Lens review

Tokina AT-X PRO FX SD 70-200 f/4 VCM-S

16 September 2014
Arkadiusz Olech

11. Summary

  • solid and huge casing,
  • high image quality in the frame centre, no matter what focal lenght you employ,
  • good image quality on the edge of the APS-C/DX sensor,
  • decent image quality on the edge of full frame,
  • slight longitudinal chromatic aberration,
  • low lateral chromatic aberration at 200 mm,
  • proper distortion correction,
  • very low coma,
  • slight vignetting,
  • nice defocused images,
  • accurate and silent autofocus.


  • a bit too high spherical aberration,
  • disastrous performance against bright light,
  • autofocus slower than in rival lenses,
  • no autofocus limiter,
  • modest accessory kit, worse than that of the rivals.

The lists of pros and cons show that the Tokina AT-X PRO FX SD 70–200 f/4 VCM-S is a really good instrument. The negatives include several positions but in fact the only serious slip-up among them is the performance against bright light.

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However the Tokina has two other problems, ones which you cannot find on its flaws’ list. The first is its price, the second – the existence of brand name rivals. With a price tag of about 4,000 PLN the Tokina should have defeated both the Canon and the Nikkor in all categories; unfortunately it loses with them in most of optical aspects, offering you also less configuration options and a worse accessory kit. The majority of photographers would spend those several hundred PLN more and buy one of its better rivals. The Tokina was able to conquer only the Canon EF 70-200 f/4.0L USM, an older device without stabilization. Still the performance differences were slight and the Canon is two times cheaper.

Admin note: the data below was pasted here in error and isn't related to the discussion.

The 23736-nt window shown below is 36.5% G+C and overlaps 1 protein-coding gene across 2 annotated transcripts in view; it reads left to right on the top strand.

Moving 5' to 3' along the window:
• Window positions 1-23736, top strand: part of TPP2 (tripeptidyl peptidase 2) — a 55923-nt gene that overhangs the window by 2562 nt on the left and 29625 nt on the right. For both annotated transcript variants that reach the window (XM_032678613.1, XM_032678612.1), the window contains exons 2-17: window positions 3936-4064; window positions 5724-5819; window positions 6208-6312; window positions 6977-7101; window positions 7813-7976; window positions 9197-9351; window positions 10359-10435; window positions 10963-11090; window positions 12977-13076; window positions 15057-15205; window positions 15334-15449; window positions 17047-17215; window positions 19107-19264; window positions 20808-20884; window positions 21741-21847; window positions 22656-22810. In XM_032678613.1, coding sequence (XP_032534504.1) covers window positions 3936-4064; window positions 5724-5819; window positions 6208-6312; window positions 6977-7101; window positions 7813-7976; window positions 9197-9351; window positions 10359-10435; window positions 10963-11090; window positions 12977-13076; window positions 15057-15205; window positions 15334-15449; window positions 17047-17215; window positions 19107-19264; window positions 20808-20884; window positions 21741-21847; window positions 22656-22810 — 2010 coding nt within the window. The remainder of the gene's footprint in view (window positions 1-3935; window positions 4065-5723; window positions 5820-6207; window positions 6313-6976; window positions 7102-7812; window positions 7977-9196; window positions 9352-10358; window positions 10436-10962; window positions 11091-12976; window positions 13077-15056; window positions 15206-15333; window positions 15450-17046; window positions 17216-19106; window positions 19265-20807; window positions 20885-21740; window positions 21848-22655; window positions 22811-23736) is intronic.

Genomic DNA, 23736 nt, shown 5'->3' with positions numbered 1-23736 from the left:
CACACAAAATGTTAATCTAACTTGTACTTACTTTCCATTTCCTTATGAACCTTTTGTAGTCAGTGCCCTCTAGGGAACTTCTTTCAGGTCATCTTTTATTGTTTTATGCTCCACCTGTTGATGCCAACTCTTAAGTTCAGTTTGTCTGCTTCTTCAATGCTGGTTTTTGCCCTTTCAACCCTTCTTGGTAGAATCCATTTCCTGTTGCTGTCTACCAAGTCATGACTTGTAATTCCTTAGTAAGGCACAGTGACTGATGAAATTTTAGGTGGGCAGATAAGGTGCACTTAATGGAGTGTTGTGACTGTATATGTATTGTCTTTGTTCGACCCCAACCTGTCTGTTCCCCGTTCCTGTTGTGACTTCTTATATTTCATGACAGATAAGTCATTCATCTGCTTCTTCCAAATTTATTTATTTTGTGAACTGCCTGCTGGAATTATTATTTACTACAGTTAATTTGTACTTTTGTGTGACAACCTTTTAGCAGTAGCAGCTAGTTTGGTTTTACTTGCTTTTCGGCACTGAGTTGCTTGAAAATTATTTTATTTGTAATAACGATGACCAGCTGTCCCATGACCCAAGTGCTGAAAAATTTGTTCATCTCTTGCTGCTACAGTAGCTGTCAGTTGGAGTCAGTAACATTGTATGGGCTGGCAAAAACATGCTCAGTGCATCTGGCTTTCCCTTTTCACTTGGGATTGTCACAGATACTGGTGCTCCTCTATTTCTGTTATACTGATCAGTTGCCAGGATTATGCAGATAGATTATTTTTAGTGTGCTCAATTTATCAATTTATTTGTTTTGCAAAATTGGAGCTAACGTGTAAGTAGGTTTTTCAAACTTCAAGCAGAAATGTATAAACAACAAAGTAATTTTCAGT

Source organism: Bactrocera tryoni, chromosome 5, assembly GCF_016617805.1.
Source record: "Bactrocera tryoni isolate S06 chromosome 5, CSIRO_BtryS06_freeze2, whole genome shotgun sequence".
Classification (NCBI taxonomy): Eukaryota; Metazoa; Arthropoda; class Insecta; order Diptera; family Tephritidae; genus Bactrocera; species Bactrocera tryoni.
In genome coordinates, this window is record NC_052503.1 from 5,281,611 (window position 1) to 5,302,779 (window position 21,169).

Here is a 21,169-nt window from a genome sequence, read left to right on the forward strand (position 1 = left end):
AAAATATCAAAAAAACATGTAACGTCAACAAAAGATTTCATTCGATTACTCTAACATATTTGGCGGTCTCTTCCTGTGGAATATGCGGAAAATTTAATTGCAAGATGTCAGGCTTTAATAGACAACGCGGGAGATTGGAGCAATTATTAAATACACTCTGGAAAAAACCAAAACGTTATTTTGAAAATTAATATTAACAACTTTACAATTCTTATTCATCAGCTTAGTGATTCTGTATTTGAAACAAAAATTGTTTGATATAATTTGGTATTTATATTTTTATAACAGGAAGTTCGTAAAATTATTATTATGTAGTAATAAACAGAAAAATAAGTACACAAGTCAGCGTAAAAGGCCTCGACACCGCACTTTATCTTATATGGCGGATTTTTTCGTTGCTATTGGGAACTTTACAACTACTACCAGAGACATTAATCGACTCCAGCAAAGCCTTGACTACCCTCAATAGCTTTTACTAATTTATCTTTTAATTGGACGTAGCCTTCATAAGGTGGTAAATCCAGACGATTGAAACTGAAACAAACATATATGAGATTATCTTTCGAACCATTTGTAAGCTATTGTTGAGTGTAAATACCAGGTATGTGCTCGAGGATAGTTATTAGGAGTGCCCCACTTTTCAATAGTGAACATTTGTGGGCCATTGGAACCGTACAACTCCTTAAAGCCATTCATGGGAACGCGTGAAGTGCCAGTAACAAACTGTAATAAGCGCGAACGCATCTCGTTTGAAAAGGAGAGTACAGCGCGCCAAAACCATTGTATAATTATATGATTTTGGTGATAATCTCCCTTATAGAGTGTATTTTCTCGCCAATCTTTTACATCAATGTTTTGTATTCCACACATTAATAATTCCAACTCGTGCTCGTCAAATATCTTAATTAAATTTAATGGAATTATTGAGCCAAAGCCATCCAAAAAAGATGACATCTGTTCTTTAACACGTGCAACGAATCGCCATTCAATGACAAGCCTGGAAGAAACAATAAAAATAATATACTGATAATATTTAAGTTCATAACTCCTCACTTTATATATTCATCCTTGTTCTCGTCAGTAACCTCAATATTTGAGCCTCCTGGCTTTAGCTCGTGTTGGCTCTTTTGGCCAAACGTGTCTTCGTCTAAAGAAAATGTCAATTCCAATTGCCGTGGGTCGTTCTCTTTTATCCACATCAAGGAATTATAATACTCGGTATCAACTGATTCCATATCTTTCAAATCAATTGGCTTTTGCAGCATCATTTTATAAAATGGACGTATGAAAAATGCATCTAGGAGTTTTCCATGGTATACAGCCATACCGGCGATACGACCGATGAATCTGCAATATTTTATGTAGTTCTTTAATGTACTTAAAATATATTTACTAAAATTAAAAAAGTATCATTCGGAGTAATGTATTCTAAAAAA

Although the Tokina is a quite good lens I think it can repeat the sad scenario of the Sigma105 mm f/2.8 EX DG OS HSM Macro. That lens, quite well done as well, was launched by its Japanese producer with a price tag of 3,999 PLN, comparable to the price of the slightly better instruments of Canon and Nikon with the same parameters. As a result the sales numbers were dismal so the company decided to bargain it away, selling it for half of the original sum. Still the bad rumours persisted on the market and the milieu of photographers put an ‘overpriced’ sticker on the lens for good. Since then, despite the bargains, the Sigma has been sold in negligible amounts, failing miserably.

The Tokina 70–200 mm follows that pattern perfectly. If only the producer tried to sell it for about 2500 PLN I don’t doubt it would be a market hit - being just slightly worse but also noticeably cheaper than its stabilized rivals. On the other hand, compared to the older Canon EF 70–200 mm f/4.0L USM, you would need to pay just a tad more in order to get a lens with a bit better performance and optical stabilization.

Currently, with the 4,000 PLN price tag, I’m afraid the sales of the Tokina will be marginal…